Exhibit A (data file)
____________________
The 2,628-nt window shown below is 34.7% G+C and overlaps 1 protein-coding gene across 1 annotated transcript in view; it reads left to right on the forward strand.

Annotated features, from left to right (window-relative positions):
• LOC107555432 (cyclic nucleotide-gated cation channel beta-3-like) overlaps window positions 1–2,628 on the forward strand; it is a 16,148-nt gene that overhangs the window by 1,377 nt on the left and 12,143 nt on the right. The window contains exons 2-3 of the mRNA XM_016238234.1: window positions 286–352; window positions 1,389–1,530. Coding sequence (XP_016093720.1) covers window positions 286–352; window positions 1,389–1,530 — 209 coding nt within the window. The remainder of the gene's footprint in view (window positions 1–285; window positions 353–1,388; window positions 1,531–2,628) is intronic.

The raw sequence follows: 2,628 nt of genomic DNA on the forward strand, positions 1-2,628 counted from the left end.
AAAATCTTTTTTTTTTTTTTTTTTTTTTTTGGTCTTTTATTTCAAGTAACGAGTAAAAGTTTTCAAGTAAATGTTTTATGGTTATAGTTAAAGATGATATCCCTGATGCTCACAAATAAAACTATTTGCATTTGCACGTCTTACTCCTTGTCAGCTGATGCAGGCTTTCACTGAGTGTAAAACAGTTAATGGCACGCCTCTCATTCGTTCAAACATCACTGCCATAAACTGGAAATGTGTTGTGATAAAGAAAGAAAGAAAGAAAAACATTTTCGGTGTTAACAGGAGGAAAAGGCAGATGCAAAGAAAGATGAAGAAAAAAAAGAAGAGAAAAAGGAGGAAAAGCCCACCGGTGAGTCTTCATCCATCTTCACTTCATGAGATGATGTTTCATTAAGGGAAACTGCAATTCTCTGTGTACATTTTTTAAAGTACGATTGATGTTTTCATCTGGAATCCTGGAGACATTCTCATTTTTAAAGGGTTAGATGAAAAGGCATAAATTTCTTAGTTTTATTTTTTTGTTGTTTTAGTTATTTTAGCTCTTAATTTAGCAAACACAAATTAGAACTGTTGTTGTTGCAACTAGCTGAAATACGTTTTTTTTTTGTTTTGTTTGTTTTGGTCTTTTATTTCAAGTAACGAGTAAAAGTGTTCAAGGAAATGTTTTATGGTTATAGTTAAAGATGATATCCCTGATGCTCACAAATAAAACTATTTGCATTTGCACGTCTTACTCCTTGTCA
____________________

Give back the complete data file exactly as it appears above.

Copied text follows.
The 2,628-nt window shown below is 34.7% G+C and overlaps 1 protein-coding gene across 1 annotated transcript in view; it reads left to right on the forward strand.

Annotated features, from left to right (window-relative positions):
• LOC107555432 (cyclic nucleotide-gated cation channel beta-3-like) overlaps window positions 1–2,628 on the forward strand; it is a 16,148-nt gene that overhangs the window by 1,377 nt on the left and 12,143 nt on the right. The window contains exons 2-3 of the mRNA XM_016238234.1: window positions 286–352; window positions 1,389–1,530. Coding sequence (XP_016093720.1) covers window positions 286–352; window positions 1,389–1,530 — 209 coding nt within the window. The remainder of the gene's footprint in view (window positions 1–285; window positions 353–1,388; window positions 1,531–2,628) is intronic.

The raw sequence follows: 2,628 nt of genomic DNA on the forward strand, positions 1-2,628 counted from the left end.
AAAATCTTTTTTTTTTTTTTTTTTTTTTTTGGTCTTTTATTTCAAGTAACGAGTAAAAGTTTTCAAGTAAATGTTTTATGGTTATAGTTAAAGATGATATCCCTGATGCTCACAAATAAAACTATTTGCATTTGCACGTCTTACTCCTTGTCAGCTGATGCAGGCTTTCACTGAGTGTAAAACAGTTAATGGCACGCCTCTCATTCGTTCAAACATCACTGCCATAAACTGGAAATGTGTTGTGATAAAGAAAGAAAGAAAGAAAAACATTTTCGGTGTTAACAGGAGGAAAAGGCAGATGCAAAGAAAGATGAAGAAAAAAAAGAAGAGAAAAAGGAGGAAAAGCCCACCGGTGAGTCTTCATCCATCTTCACTTCATGAGATGATGTTTCATTAAGGGAAACTGCAATTCTCTGTGTACATTTTTTAAAGTACGATTGATGTTTTCATCTGGAATCCTGGAGACATTCTCATTTTTAAAGGGTTAGATGAAAAGGCATAAATTTCTTAGTTTTATTTTTTTGTTGTTTTAGTTATTTTAGCTCTTAATTTAGCAAACACAAATTAGAACTGTTGTTGTTGCAACTAGCTGAAATACGTTTTTTTTTTGTTTTGTTTGTTTTGGTCTTTTATTTCAAGTAACGAGTAAAAGTGTTCAAGGAAATGTTTTATGGTTATAGTTAAAGATGATATCCCTGATGCTCACAAATAAAACTATTTGCATTTGCACGTCTTACTCCTTGTCA